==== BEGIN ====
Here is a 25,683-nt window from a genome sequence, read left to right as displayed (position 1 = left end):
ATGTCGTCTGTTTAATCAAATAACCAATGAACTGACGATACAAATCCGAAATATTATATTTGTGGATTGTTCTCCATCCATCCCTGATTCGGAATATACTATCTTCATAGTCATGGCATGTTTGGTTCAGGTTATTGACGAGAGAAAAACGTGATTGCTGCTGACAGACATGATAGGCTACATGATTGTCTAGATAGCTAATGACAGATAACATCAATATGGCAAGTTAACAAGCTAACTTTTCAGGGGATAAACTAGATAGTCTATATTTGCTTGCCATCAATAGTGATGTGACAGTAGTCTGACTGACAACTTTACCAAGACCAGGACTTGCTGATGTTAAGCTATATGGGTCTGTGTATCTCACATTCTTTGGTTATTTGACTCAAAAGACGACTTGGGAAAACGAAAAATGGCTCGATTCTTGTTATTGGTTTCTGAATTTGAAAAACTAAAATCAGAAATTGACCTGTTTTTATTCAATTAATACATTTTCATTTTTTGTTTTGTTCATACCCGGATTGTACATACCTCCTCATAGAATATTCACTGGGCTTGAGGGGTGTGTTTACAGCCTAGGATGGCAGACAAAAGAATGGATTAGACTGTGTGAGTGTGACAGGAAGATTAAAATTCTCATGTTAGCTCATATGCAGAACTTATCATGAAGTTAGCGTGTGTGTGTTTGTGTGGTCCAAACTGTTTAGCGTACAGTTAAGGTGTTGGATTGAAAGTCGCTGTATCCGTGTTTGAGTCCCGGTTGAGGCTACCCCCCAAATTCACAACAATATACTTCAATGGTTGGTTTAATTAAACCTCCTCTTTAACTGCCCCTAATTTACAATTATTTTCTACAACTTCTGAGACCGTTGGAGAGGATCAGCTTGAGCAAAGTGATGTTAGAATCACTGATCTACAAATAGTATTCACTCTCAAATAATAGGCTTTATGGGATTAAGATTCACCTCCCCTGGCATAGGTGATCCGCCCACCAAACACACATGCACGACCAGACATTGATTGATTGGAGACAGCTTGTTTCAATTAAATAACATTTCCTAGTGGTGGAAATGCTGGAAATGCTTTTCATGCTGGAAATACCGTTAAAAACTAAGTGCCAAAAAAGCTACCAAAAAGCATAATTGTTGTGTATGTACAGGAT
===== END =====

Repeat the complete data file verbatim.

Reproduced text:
Here is a 25,683-nt window from a genome sequence, read left to right as displayed (position 1 = left end):
ATGTCGTCTGTTTAATCAAATAACCAATGAACTGACGATACAAATCCGAAATATTATATTTGTGGATTGTTCTCCATCCATCCCTGATTCGGAATATACTATCTTCATAGTCATGGCATGTTTGGTTCAGGTTATTGACGAGAGAAAAACGTGATTGCTGCTGACAGACATGATAGGCTACATGATTGTCTAGATAGCTAATGACAGATAACATCAATATGGCAAGTTAACAAGCTAACTTTTCAGGGGATAAACTAGATAGTCTATATTTGCTTGCCATCAATAGTGATGTGACAGTAGTCTGACTGACAACTTTACCAAGACCAGGACTTGCTGATGTTAAGCTATATGGGTCTGTGTATCTCACATTCTTTGGTTATTTGACTCAAAAGACGACTTGGGAAAACGAAAAATGGCTCGATTCTTGTTATTGGTTTCTGAATTTGAAAAACTAAAATCAGAAATTGACCTGTTTTTATTCAATTAATACATTTTCATTTTTTGTTTTGTTCATACCCGGATTGTACATACCTCCTCATAGAATATTCACTGGGCTTGAGGGGTGTGTTTACAGCCTAGGATGGCAGACAAAAGAATGGATTAGACTGTGTGAGTGTGACAGGAAGATTAAAATTCTCATGTTAGCTCATATGCAGAACTTATCATGAAGTTAGCGTGTGTGTGTTTGTGTGGTCCAAACTGTTTAGCGTACAGTTAAGGTGTTGGATTGAAAGTCGCTGTATCCGTGTTTGAGTCCCGGTTGAGGCTACCCCCCAAATTCACAACAATATACTTCAATGGTTGGTTTAATTAAACCTCCTCTTTAACTGCCCCTAATTTACAATTATTTTCTACAACTTCTGAGACCGTTGGAGAGGATCAGCTTGAGCAAAGTGATGTTAGAATCACTGATCTACAAATAGTATTCACTCTCAAATAATAGGCTTTATGGGATTAAGATTCACCTCCCCTGGCATAGGTGATCCGCCCACCAAACACACATGCACGACCAGACATTGATTGATTGGAGACAGCTTGTTTCAATTAAATAACATTTCCTAGTGGTGGAAATGCTGGAAATGCTTTTCATGCTGGAAATACCGTTAAAAACTAAGTGCCAAAAAAGCTACCAAAAAGCATAATTGTTGTGTATGTACAGGAT